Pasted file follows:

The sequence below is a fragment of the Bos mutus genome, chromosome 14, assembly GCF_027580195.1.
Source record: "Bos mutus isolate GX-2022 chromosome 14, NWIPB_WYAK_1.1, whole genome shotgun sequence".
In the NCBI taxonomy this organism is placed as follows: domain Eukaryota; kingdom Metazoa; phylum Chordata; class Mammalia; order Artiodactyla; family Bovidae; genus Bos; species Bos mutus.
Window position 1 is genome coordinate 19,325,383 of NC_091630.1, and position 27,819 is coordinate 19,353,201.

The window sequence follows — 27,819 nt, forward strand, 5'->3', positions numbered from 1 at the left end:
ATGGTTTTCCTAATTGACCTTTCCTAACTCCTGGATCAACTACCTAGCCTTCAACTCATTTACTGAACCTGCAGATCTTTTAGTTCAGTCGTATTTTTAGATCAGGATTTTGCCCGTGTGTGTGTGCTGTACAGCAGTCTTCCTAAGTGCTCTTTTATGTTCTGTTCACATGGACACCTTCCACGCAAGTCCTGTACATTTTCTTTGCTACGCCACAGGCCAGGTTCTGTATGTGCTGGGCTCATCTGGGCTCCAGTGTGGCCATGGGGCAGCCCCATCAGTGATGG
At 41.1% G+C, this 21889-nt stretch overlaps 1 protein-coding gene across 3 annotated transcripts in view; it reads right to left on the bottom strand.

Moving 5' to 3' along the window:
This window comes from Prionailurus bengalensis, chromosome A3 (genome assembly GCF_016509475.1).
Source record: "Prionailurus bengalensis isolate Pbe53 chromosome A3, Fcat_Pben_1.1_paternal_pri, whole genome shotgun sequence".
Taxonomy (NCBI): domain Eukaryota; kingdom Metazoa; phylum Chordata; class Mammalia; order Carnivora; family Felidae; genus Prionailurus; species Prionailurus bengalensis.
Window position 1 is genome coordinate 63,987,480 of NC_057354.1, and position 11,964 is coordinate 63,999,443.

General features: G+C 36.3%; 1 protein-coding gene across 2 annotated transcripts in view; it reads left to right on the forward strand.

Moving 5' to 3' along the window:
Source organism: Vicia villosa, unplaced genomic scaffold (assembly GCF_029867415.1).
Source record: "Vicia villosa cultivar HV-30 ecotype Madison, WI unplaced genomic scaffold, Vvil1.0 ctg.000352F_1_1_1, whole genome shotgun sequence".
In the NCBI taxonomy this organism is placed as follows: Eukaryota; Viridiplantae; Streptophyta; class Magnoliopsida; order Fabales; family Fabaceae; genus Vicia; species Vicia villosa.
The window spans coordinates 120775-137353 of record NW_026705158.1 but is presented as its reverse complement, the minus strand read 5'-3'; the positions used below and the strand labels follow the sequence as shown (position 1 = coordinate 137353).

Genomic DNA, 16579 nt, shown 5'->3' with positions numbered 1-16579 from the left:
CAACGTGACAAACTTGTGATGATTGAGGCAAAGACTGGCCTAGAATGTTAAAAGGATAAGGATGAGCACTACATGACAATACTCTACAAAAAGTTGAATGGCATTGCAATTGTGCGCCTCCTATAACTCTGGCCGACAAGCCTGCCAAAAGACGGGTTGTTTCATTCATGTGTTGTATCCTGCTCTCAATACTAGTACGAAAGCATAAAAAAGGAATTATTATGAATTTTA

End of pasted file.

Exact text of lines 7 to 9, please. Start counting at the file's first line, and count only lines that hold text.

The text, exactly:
At 41.1% G+C, this 21889-nt stretch overlaps 1 protein-coding gene across 3 annotated transcripts in view; it reads right to left on the bottom strand.

Moving 5' to 3' along the window:
This window comes from Prionailurus bengalensis, chromosome A3 (genome assembly GCF_016509475.1).